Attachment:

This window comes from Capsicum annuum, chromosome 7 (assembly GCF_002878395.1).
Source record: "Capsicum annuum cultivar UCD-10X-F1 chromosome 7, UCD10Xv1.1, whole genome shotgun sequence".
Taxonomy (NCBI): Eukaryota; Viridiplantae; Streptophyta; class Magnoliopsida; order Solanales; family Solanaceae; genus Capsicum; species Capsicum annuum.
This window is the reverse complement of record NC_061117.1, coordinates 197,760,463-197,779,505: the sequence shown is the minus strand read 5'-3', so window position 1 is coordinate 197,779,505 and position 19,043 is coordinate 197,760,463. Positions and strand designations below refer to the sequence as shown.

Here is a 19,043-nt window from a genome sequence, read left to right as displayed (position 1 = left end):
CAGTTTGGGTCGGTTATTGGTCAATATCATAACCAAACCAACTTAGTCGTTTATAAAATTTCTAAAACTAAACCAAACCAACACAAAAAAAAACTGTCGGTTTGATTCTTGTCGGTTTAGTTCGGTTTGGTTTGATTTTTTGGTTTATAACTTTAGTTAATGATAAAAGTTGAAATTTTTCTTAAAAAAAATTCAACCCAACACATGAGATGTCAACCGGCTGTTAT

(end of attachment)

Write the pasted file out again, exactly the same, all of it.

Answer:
This window comes from Capsicum annuum, chromosome 7 (assembly GCF_002878395.1).
Source record: "Capsicum annuum cultivar UCD-10X-F1 chromosome 7, UCD10Xv1.1, whole genome shotgun sequence".
Taxonomy (NCBI): Eukaryota; Viridiplantae; Streptophyta; class Magnoliopsida; order Solanales; family Solanaceae; genus Capsicum; species Capsicum annuum.
This window is the reverse complement of record NC_061117.1, coordinates 197,760,463-197,779,505: the sequence shown is the minus strand read 5'-3', so window position 1 is coordinate 197,779,505 and position 19,043 is coordinate 197,760,463. Positions and strand designations below refer to the sequence as shown.

Here is a 19,043-nt window from a genome sequence, read left to right as displayed (position 1 = left end):
CAGTTTGGGTCGGTTATTGGTCAATATCATAACCAAACCAACTTAGTCGTTTATAAAATTTCTAAAACTAAACCAAACCAACACAAAAAAAAACTGTCGGTTTGATTCTTGTCGGTTTAGTTCGGTTTGGTTTGATTTTTTGGTTTATAACTTTAGTTAATGATAAAAGTTGAAATTTTTCTTAAAAAAAATTCAACCCAACACATGAGATGTCAACCGGCTGTTAT